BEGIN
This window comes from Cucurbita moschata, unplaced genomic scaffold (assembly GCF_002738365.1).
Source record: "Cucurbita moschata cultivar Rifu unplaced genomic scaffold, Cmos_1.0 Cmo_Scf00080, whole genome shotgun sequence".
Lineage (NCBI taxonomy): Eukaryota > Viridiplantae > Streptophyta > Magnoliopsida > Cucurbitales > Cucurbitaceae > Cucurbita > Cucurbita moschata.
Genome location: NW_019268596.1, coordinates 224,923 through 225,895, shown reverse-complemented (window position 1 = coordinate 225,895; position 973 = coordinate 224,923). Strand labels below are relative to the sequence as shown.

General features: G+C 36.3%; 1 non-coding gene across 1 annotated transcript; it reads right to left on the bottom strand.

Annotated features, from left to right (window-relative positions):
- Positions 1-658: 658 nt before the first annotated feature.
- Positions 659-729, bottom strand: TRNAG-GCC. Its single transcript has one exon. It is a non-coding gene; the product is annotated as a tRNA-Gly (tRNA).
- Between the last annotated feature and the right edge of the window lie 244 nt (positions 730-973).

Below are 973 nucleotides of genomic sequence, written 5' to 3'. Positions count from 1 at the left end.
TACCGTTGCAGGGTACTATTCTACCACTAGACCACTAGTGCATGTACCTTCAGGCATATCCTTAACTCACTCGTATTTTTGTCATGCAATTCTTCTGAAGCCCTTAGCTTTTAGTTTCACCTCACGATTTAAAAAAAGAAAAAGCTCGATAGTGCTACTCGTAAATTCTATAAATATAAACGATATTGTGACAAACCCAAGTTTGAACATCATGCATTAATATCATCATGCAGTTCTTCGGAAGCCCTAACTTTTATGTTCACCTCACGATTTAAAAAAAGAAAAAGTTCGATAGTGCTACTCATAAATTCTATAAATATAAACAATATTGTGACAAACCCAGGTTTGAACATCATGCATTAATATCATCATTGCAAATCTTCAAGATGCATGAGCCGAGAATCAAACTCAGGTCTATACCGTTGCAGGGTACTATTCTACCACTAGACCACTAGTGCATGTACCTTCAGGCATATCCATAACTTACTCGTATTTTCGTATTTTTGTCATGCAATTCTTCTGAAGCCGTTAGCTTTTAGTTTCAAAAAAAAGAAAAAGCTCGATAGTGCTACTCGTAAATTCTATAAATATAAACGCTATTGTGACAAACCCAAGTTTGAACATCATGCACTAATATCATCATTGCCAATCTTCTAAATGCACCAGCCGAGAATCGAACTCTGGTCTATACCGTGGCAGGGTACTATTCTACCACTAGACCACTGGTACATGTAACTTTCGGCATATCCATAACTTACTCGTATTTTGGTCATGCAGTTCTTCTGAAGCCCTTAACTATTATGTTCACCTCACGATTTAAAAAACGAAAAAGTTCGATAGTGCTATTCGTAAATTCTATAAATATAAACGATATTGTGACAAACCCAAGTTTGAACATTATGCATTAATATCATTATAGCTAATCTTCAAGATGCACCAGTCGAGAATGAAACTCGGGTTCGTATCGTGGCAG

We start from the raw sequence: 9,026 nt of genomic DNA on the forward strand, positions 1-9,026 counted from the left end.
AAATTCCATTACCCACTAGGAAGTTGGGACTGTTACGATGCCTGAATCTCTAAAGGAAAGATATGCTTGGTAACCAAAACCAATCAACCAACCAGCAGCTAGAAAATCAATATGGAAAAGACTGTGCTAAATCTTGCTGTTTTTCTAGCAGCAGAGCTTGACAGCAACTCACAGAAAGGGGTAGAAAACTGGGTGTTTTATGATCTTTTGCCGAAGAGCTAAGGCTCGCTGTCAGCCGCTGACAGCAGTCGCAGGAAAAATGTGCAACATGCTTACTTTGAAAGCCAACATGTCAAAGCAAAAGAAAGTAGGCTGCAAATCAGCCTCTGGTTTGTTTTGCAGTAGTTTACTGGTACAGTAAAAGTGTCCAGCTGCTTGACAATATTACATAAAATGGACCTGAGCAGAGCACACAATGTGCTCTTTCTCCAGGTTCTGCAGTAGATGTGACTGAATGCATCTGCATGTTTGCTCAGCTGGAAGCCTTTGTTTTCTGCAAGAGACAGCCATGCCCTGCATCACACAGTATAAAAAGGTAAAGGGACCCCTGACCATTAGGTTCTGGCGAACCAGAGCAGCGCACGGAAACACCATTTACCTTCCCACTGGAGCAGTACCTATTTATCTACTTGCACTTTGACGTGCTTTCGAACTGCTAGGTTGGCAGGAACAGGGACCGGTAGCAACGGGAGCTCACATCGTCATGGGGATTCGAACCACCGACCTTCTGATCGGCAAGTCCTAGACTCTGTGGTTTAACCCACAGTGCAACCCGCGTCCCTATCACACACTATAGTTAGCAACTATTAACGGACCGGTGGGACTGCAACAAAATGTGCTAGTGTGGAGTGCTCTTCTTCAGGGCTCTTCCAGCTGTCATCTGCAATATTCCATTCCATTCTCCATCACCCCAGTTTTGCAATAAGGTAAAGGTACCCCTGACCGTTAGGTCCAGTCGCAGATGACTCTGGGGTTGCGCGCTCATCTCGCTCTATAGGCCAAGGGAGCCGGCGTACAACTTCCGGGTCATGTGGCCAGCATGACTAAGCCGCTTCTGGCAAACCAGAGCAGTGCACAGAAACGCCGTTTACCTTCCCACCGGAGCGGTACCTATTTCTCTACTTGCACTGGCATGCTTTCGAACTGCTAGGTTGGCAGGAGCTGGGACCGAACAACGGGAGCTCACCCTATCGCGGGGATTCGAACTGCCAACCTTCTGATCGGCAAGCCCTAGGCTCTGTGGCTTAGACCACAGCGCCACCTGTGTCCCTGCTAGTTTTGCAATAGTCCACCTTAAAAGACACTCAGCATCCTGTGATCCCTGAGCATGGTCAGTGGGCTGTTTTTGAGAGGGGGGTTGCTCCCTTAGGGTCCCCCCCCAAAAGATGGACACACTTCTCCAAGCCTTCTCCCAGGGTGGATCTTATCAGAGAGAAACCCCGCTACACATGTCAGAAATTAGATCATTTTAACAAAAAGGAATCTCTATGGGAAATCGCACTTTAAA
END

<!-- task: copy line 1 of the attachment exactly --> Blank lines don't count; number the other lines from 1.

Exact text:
This window comes from Cucurbita moschata, unplaced genomic scaffold (assembly GCF_002738365.1).